Australia’s Bendigo Bank bans high-risk digital currency payments for 2.3M clients

Bendigo and Adelaide Bank have banned high-risk payments to digital asset exchanges for its 2.3 million customers to combat fraud.

The Australian bank said the ban will protect its customers from investment scams. According to the Australian Competition and Consumer Commission’s Scamwatch, Aussie investors have lost $3.1 billion to scams last year.

The ban will affect instant payments to digital asset exchanges, including adding “some friction to certain genuine payments,” Jason Gordon, the bank’s head of fraud prevention, says.

Bendigo Bank will identify high-risk payments through a “combination of factors,” a spokesperson told one media outlet but declined to offer any specifics. The bank also refused to reveal the specific exchanges that the ban will affect.

Bendigo becomes the latest bank in Australia to implement digital currency-specific bans as financial institutions crack down on digital currency scammers. Westpac, the National Bank of Australia, and the Commonwealth Bank, three of the four largest banks in the country, have announced similar bans in recent months.

Other payment platforms are also joining in and implementing digital currency bans. Cuscal, a digital payments platform owned by Mastercard (NASDAQ: MA), Bendigo, and major credit unions, is now restricting digital asset firms from its services. The company was the most popular payment platform for exchanges, with Binance, Independent Reserve, and BTC Markets among its clients.

One of Cuscal’s new measures is requiring all digital currency clients to declare that they have adequate anti-fraud programs.

“We are committed to working with our [crypto exchange] customers to understand the extent (if any) of gaps between existing systems, processes and controls and the new requirements to help develop a reasonable transition plan,” a spokesperson from Zepto, Cuscal’s banking partner, states.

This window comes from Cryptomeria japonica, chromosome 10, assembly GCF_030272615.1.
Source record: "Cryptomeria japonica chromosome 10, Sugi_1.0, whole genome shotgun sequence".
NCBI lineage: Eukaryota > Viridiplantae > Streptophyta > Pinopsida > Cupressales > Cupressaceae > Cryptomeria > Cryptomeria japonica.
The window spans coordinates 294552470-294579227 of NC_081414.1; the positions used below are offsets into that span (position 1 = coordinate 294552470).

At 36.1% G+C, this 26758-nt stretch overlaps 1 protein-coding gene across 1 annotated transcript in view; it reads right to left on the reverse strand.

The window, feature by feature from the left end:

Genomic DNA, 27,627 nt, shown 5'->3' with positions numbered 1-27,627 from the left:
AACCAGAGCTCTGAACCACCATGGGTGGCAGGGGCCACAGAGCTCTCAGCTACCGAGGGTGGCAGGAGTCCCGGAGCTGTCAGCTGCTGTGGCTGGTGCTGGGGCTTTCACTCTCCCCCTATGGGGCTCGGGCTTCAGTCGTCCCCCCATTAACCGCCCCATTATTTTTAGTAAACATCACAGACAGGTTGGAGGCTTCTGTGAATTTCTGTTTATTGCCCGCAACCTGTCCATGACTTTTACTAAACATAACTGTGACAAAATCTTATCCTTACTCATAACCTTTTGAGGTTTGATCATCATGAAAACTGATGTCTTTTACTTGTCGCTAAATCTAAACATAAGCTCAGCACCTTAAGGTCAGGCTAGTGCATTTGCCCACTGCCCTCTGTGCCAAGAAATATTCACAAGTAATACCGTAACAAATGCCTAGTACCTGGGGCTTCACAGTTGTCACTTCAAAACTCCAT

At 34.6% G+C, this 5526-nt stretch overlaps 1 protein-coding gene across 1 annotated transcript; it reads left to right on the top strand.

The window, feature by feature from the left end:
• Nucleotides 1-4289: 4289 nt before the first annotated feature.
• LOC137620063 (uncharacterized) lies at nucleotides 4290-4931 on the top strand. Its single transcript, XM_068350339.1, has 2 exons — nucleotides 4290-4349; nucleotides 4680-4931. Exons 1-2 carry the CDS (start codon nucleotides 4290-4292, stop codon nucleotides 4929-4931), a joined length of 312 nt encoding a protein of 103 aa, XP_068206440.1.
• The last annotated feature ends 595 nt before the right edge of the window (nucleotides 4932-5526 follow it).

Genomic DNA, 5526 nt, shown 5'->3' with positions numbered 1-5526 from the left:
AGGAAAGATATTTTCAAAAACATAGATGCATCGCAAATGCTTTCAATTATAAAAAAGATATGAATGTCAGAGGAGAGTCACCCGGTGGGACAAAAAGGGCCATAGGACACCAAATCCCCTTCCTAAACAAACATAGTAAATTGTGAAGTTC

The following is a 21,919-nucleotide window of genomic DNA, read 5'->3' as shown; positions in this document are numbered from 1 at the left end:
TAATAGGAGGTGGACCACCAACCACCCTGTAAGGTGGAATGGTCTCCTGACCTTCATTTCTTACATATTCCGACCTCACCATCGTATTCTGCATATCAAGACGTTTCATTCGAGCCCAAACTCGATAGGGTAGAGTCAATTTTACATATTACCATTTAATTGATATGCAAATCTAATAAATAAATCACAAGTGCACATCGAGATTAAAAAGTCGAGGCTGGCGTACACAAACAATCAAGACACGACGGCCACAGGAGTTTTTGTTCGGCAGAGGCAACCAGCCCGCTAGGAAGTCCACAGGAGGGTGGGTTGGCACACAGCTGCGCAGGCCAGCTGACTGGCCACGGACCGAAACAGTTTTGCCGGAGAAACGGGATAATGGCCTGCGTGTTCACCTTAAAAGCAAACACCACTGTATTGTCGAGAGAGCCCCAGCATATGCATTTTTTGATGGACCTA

Cuscal is also instituting other measures that major banks have been implementing for months. These include a $10,000 monthly limit and a 24-hour transaction hold for clients transferring funds to digital asset exchanges.

Aussie digital asset industry in uproar

The Aussie digital asset industry is up in arms over the latest moves.

“I’m not sure how much fraud protection there will be asking us to hold customer money for 24 hours, even after we’ve done all the identity checks. We’ll have to see how it goes,” says Dan Rutter, CEO of Digital Surge, a Brisbane-based digital asset exchange.

Michael Bacina, the chairman of the industry lobby group Blockchain Australia says that financial institutions must find a balance between protecting investors and denying them their basic financial rights.

“Australians rightly expect businesses they deal with to pitch in to help tackle this problem [of scams], but they also expect to be able to spend their money and use their assets as they choose, without undue restrictions,” Bacina tells local newspaper AFR.

“Striking a balance requires evidence-based decision-making so that the costs of protection are proportionate to the benefit that protection brings.”

Others say that banks must recognize the major leaps local exchanges have made in recent years to curb fraud. Adrian Przelozny, the CEO of the local exchange Independent Reserve, says most exchanges have implemented measures to thwart scams.

“Scams remain a very small part of our overall volume, and we call people up straight away, especially older people, if they look like they’re making transfers that could be a scam,” he notes.

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